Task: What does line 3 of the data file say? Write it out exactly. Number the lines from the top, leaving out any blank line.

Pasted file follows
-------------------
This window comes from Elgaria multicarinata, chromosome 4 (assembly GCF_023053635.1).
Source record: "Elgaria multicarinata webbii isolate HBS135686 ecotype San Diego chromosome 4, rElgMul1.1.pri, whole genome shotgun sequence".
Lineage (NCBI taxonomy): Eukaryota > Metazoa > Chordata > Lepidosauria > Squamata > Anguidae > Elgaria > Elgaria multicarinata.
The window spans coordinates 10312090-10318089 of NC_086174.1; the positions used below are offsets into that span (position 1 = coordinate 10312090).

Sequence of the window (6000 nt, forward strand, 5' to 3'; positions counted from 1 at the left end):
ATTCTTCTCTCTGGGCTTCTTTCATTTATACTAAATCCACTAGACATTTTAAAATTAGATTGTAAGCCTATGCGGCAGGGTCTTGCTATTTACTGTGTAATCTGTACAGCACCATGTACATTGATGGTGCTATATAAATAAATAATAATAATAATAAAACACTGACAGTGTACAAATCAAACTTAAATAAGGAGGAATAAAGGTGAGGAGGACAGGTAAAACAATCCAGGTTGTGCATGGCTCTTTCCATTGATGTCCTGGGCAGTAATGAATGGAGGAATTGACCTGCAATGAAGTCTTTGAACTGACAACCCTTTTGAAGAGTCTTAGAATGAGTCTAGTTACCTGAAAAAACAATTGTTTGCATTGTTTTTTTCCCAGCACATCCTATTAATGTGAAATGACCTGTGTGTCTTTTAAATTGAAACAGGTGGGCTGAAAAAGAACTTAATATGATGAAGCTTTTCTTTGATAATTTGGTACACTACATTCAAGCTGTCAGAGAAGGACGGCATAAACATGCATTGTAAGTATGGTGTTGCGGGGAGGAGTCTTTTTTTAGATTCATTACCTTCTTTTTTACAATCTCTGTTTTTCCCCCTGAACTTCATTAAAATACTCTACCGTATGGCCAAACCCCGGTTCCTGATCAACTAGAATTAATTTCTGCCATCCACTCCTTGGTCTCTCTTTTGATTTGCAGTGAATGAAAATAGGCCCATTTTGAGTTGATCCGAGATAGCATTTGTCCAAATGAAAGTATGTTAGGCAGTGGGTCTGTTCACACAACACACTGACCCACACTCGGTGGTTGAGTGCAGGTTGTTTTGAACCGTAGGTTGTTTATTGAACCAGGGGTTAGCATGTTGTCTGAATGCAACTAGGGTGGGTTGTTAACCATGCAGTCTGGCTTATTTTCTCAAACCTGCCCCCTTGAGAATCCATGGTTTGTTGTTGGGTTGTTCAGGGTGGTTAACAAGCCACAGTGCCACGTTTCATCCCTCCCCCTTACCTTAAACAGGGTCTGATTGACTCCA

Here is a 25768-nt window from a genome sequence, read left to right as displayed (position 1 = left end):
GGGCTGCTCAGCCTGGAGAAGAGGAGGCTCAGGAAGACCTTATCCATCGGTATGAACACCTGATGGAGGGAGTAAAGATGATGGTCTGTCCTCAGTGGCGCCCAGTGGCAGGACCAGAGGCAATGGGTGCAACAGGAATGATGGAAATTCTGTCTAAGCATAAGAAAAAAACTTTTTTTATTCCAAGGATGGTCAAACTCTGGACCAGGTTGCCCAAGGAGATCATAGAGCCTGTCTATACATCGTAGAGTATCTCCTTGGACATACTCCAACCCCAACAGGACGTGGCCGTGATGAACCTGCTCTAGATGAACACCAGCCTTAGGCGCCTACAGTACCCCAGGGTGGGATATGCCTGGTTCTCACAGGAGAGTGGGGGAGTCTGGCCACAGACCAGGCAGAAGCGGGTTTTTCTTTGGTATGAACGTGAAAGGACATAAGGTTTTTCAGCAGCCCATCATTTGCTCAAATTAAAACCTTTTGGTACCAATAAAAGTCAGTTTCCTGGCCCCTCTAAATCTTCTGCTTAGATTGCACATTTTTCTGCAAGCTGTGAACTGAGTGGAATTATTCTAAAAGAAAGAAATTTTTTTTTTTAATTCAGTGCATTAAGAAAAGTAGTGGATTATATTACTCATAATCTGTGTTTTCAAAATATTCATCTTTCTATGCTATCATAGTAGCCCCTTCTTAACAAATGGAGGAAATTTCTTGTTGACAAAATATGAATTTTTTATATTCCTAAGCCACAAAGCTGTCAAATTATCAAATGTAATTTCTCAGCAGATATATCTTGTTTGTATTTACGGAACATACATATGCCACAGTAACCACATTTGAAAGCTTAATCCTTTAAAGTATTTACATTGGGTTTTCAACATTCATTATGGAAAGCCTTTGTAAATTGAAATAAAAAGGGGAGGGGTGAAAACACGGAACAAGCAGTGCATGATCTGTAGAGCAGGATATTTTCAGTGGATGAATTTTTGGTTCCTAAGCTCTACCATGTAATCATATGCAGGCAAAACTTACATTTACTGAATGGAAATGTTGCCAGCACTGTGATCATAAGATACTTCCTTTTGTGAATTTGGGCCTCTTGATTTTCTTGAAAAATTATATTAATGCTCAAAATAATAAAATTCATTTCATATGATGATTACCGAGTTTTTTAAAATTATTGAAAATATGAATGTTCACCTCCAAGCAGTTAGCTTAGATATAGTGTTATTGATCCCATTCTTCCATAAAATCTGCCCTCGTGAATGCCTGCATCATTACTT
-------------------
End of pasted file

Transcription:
Lineage (NCBI taxonomy): Eukaryota > Metazoa > Chordata > Lepidosauria > Squamata > Anguidae > Elgaria > Elgaria multicarinata.